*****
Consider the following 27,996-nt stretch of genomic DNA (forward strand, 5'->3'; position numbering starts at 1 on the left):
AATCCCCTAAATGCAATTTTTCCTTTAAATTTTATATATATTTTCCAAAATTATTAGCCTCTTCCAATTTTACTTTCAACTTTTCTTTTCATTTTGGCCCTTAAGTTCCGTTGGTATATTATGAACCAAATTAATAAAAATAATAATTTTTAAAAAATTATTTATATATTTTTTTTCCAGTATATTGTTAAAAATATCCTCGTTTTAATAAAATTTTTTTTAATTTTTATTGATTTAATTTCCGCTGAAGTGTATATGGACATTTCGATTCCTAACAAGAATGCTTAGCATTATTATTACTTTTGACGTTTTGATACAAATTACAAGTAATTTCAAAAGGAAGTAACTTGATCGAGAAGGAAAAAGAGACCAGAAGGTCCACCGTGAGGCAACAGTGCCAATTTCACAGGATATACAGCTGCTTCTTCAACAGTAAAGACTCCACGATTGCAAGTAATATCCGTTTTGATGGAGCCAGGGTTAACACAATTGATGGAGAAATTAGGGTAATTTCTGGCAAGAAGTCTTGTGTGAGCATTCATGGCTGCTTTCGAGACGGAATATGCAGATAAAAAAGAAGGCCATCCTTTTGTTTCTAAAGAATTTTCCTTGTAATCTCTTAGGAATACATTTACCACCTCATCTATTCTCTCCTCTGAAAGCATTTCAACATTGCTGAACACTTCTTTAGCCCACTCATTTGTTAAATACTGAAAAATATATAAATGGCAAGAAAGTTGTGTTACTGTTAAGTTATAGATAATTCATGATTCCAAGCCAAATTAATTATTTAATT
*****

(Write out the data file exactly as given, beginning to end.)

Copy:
Consider the following 27,996-nt stretch of genomic DNA (forward strand, 5'->3'; position numbering starts at 1 on the left):
AATCCCCTAAATGCAATTTTTCCTTTAAATTTTATATATATTTTCCAAAATTATTAGCCTCTTCCAATTTTACTTTCAACTTTTCTTTTCATTTTGGCCCTTAAGTTCCGTTGGTATATTATGAACCAAATTAATAAAAATAATAATTTTTAAAAAATTATTTATATATTTTTTTTCCAGTATATTGTTAAAAATATCCTCGTTTTAATAAAATTTTTTTTAATTTTTATTGATTTAATTTCCGCTGAAGTGTATATGGACATTTCGATTCCTAACAAGAATGCTTAGCATTATTATTACTTTTGACGTTTTGATACAAATTACAAGTAATTTCAAAAGGAAGTAACTTGATCGAGAAGGAAAAAGAGACCAGAAGGTCCACCGTGAGGCAACAGTGCCAATTTCACAGGATATACAGCTGCTTCTTCAACAGTAAAGACTCCACGATTGCAAGTAATATCCGTTTTGATGGAGCCAGGGTTAACACAATTGATGGAGAAATTAGGGTAATTTCTGGCAAGAAGTCTTGTGTGAGCATTCATGGCTGCTTTCGAGACGGAATATGCAGATAAAAAAGAAGGCCATCCTTTTGTTTCTAAAGAATTTTCCTTGTAATCTCTTAGGAATACATTTACCACCTCATCTATTCTCTCCTCTGAAAGCATTTCAACATTGCTGAACACTTCTTTAGCCCACTCATTTGTTAAATACTGAAAAATATATAAATGGCAAGAAAGTTGTGTTACTGTTAAGTTATAGATAATTCATGATTCCAAGCCAAATTAATTATTTAATT